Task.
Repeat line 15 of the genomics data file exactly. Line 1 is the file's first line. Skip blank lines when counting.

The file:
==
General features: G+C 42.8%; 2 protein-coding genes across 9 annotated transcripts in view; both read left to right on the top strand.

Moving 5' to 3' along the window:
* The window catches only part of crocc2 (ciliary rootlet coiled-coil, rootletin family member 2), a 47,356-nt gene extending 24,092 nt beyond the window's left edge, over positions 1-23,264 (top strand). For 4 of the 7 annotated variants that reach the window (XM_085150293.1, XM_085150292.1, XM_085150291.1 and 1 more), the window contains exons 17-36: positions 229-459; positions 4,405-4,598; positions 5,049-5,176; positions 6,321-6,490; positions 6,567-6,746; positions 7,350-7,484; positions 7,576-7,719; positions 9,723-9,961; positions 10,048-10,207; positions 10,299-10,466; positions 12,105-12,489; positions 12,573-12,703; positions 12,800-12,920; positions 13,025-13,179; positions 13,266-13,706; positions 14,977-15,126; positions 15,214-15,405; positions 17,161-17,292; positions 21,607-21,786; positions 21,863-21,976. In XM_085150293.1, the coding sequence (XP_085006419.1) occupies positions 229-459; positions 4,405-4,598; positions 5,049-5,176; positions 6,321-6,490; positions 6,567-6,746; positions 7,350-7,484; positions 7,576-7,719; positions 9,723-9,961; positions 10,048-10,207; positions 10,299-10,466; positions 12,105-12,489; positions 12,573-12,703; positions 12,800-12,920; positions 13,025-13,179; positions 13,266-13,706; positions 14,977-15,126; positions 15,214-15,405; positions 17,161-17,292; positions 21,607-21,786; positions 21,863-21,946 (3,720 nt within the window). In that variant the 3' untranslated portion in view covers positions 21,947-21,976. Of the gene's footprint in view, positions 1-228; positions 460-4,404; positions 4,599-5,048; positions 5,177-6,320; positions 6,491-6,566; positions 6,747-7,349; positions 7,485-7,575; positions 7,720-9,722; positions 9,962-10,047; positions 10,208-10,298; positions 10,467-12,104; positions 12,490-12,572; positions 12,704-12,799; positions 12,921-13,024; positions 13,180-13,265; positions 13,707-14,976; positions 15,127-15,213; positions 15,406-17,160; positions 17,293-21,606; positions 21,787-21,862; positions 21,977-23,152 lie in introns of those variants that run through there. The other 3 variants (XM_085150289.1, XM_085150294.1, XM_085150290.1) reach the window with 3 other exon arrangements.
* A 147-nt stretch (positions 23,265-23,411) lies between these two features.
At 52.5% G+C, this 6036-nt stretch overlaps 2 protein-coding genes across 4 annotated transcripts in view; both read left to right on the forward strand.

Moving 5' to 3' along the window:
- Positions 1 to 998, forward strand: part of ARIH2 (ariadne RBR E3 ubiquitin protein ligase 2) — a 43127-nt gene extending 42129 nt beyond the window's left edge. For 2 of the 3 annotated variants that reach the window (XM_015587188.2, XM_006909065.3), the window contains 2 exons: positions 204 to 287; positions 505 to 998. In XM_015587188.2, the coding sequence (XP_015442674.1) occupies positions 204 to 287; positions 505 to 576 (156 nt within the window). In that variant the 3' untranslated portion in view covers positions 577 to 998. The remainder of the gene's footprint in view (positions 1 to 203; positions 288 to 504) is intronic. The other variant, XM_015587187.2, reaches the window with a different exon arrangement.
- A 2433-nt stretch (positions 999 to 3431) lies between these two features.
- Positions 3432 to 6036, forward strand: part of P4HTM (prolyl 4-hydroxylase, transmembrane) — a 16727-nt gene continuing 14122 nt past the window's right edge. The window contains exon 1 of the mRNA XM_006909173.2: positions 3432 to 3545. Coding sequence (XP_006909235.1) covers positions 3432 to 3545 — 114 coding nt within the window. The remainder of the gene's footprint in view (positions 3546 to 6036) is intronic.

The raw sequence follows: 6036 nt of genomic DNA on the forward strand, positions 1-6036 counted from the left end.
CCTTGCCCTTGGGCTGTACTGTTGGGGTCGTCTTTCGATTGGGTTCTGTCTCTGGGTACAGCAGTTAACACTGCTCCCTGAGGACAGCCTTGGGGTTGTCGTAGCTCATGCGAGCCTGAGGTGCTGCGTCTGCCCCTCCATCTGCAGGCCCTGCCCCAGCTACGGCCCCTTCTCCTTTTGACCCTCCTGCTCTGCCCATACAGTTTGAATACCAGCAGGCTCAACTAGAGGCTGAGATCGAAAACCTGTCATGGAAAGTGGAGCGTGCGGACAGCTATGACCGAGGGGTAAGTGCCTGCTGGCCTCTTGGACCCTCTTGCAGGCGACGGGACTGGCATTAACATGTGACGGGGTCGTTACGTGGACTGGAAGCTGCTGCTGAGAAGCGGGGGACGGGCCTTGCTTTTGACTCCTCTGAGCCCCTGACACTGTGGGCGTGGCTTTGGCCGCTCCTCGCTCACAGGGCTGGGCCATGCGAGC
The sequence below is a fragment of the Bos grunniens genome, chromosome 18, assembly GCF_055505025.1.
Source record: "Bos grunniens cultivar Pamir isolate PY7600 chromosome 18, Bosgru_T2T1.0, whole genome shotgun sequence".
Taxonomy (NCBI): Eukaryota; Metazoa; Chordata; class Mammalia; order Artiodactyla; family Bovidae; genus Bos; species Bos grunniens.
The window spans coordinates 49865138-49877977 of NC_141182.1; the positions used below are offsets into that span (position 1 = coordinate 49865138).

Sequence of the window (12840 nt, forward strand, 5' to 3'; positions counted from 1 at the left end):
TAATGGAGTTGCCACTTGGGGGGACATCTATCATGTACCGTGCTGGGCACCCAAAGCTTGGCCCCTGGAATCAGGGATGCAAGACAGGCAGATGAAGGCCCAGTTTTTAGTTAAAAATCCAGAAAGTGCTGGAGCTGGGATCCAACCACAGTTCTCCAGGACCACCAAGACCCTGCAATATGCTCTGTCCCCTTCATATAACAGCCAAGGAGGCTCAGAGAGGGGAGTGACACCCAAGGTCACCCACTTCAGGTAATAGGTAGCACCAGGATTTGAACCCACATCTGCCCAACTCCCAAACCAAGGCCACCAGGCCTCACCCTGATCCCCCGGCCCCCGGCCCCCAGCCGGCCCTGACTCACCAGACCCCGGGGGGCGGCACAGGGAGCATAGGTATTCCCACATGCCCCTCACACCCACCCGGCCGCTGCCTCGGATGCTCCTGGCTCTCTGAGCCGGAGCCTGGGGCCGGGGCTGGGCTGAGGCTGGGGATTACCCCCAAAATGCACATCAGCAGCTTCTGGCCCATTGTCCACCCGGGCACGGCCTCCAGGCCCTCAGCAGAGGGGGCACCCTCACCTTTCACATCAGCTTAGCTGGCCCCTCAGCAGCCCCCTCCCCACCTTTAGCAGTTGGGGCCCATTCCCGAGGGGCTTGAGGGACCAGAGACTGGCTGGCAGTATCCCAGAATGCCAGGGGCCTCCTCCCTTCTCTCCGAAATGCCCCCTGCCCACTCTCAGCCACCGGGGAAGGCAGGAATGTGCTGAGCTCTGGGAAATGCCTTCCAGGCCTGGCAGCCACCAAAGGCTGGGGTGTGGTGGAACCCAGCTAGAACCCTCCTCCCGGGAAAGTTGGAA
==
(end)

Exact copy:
The window spans coordinates 49865138-49877977 of NC_141182.1; the positions used below are offsets into that span (position 1 = coordinate 49865138).